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Adur Valley News Bulletin

Link to the Shoreham-by-Sea HomepageAdur Torpedo

This is the first published Electronic Newspaper for 
Shoreham-by-Sea and District, West Sussex, England

25 November (3) 1999 : Volume 1  Issue 6
    News & Events

    Building work is still continuing on inner western arm of the harbour entrance adjacent to the Training Wall (next to the Old Fort rock pools) as well as on the new gas-fired power station for Shoreham Harbour

    Wildlife Reports 
    22 November 1999
    Mussels on Southwick Beach have been pronounced unfit for human consumption (nobody was daft enough to eat them - there is a nearby long outfall sewage outlet with primary treatment only) because of contamination by polycyclic aromatic hydrocarbons (PAHs) from the old coal gas works (probably), closed over 20 years ago.
    I would not be surprised if they tested for toluene, they would discover this cancer- inducing agent as well. 
    In view of the numerous oil spills in the harbour and the out-flow pipe that pumps the canal water into the sea, I would not guess at the origin of PAHs from the Gas Works, but I would put the first guess of the contamination from recent oil spills. The possibility of oil taint is the reason that the local mussels are disdained.
    The upshot is that the beach will now be littered with more warning signs. there are already dangerous rocks, underwater obstructions, sea water quality, surf-boarding restrictions etc. So if you step on a Weever! (common here in some years) ...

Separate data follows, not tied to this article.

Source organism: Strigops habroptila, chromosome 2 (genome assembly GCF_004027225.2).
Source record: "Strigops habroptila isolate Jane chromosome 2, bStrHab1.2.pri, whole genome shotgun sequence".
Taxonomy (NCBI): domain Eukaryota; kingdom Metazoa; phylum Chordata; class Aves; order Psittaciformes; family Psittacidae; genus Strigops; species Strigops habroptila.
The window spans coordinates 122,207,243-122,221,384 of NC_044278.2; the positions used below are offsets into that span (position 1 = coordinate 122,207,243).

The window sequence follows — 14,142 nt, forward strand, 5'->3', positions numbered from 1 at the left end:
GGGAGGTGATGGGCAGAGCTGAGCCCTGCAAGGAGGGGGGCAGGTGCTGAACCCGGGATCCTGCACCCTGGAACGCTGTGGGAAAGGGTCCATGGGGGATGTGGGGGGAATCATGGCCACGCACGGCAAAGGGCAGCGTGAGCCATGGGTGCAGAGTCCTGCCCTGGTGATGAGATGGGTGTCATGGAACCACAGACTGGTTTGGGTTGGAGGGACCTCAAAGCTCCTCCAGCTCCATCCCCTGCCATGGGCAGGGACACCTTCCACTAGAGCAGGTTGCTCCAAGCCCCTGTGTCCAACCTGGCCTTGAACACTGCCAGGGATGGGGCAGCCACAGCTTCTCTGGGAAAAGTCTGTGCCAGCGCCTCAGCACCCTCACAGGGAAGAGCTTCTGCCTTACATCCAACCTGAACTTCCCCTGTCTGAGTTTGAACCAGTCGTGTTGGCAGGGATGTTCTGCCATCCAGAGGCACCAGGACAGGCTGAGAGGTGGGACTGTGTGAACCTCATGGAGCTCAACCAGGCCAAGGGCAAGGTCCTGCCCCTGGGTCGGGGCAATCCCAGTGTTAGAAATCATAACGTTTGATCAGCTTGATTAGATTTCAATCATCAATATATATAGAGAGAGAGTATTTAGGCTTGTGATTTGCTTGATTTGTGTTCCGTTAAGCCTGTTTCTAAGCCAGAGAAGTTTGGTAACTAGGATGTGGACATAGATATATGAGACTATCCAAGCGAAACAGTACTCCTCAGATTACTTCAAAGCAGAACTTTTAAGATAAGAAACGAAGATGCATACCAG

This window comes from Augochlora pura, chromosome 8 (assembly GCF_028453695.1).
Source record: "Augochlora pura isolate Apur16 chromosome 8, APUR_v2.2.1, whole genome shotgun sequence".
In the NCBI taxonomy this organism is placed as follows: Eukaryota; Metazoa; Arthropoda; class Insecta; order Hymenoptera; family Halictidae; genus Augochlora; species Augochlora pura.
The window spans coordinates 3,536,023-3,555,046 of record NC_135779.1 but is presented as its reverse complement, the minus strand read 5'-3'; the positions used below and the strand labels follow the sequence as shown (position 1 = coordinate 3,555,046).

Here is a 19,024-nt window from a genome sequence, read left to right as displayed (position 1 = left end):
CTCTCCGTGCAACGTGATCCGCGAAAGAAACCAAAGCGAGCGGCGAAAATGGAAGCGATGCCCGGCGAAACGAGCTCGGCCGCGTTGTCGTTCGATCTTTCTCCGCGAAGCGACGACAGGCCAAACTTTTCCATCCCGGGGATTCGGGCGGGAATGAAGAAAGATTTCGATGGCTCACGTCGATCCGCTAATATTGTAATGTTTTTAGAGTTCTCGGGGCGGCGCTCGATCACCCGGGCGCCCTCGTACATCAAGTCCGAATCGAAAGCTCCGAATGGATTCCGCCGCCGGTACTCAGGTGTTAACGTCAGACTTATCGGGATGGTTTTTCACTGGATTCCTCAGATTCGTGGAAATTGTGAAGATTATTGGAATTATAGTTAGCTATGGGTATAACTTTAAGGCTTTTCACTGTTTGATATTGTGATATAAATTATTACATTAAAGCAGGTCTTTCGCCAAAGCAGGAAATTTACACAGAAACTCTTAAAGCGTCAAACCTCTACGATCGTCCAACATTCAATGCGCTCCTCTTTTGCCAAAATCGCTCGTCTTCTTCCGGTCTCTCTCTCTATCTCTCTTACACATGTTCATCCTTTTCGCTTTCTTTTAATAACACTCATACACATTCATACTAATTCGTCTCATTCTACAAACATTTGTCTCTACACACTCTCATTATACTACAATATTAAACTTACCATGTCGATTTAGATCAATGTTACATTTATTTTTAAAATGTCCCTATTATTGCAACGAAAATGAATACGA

The Marine Conservation Society Clean Beach Scheme voted Southwick beach as the most debris-strewn beach in the whole of Britain. It certainly receives an assorted collection of French fishing gear, and refuse lobbed overboard from ships leaving the harbour, as well as overflowing litter bins* from local beach goers (there is a steady stream of locals going over the lock gates to the beach throughout the summer). Because it is not an established tourist beach, responsibility for cleaning it up was not defined.
    * Excellent litter facilities are now available. 

    21 November 1999
    Regular all-season rockpoolers will realise that on the Sussex coast the mobile inhabitants of the shore, small fish, crabs, prawns etc. move offshore into deeper water. Usually, the is movement is very sudden, on the last low spring in September there will still be abundant shore life, but by the first low spring tide of October, all the life will have disappeared and there will be nothing at all of note under the rocks. The sudden onset of cold weather is probably the reason.
    So it was after some bitter chill winds, that I trudged down to Kingston beach, to collect a few mussels, and apart from the 30 plus Black-headed Gulls and four Oystercatchers scavenging on the edge of the calm sea, I had not expected anything of note. 
    However, beneath the rocks strewn amongst the mussel beds, first year Blennies, only 15 - 20 mm, and similarly-sized Rock Gobies sheltered beneath the flint cobble-sized rocks. 


    Not in itself particularly unusual for this beach, but together with small Hermit Crabs, in Netted Dogwhelk shells, and small Hairy Crabs, and the first Dogwhelk I had seen since 1982, the cumulative effect was a bit of surprise of the frequency of life on the beach. Oysters, cockles, carpet shells, Grey Topshells accompanied the abundant mussels and winkles. Limpets were very common. Some of the chalk had broken up and a few empty shells of the Piddock, Barnea candida, lay scattered around.

    20 November 1999
    With a sharp north-easterly, the wind chill felt near freezing. Black-headed Gulls are omnipresent throughout the year on the River Adur mud and on the Middle Road playing fields, where one out of 20 gulls was the less commonly seen, and slightly larger,  Common Gull. Black-headed Gulls have red-orange legs and the Common Gulls have grey-green legs.